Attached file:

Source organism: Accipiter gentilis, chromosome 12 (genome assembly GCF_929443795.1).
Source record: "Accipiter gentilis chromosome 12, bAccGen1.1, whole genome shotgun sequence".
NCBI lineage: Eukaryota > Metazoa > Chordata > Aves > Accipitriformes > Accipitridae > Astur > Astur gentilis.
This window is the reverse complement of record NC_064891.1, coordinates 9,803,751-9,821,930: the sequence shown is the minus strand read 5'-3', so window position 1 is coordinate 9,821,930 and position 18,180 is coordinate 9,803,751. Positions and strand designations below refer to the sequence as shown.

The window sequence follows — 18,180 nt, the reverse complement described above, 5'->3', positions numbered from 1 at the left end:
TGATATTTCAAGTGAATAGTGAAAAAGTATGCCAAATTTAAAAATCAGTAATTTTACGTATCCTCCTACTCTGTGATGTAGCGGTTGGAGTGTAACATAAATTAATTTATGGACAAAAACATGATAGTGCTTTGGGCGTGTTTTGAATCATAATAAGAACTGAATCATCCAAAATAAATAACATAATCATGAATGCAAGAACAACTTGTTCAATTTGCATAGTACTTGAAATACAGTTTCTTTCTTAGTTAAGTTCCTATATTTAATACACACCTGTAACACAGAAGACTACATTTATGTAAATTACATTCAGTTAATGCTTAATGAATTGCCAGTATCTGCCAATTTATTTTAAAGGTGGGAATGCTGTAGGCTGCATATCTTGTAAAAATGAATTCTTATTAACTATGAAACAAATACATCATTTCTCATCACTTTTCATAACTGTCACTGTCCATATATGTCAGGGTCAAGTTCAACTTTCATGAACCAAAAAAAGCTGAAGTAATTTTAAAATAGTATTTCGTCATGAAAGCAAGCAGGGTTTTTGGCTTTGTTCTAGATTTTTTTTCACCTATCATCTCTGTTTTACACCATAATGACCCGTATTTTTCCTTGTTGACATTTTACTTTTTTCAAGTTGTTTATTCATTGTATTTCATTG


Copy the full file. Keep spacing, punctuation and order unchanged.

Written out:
Source organism: Accipiter gentilis, chromosome 12 (genome assembly GCF_929443795.1).
Source record: "Accipiter gentilis chromosome 12, bAccGen1.1, whole genome shotgun sequence".
NCBI lineage: Eukaryota > Metazoa > Chordata > Aves > Accipitriformes > Accipitridae > Astur > Astur gentilis.
This window is the reverse complement of record NC_064891.1, coordinates 9,803,751-9,821,930: the sequence shown is the minus strand read 5'-3', so window position 1 is coordinate 9,821,930 and position 18,180 is coordinate 9,803,751. Positions and strand designations below refer to the sequence as shown.

The window sequence follows — 18,180 nt, the reverse complement described above, 5'->3', positions numbered from 1 at the left end:
TGATATTTCAAGTGAATAGTGAAAAAGTATGCCAAATTTAAAAATCAGTAATTTTACGTATCCTCCTACTCTGTGATGTAGCGGTTGGAGTGTAACATAAATTAATTTATGGACAAAAACATGATAGTGCTTTGGGCGTGTTTTGAATCATAATAAGAACTGAATCATCCAAAATAAATAACATAATCATGAATGCAAGAACAACTTGTTCAATTTGCATAGTACTTGAAATACAGTTTCTTTCTTAGTTAAGTTCCTATATTTAATACACACCTGTAACACAGAAGACTACATTTATGTAAATTACATTCAGTTAATGCTTAATGAATTGCCAGTATCTGCCAATTTATTTTAAAGGTGGGAATGCTGTAGGCTGCATATCTTGTAAAAATGAATTCTTATTAACTATGAAACAAATACATCATTTCTCATCACTTTTCATAACTGTCACTGTCCATATATGTCAGGGTCAAGTTCAACTTTCATGAACCAAAAAAAGCTGAAGTAATTTTAAAATAGTATTTCGTCATGAAAGCAAGCAGGGTTTTTGGCTTTGTTCTAGATTTTTTTTCACCTATCATCTCTGTTTTACACCATAATGACCCGTATTTTTCCTTGTTGACATTTTACTTTTTTCAAGTTGTTTATTCATTGTATTTCATTG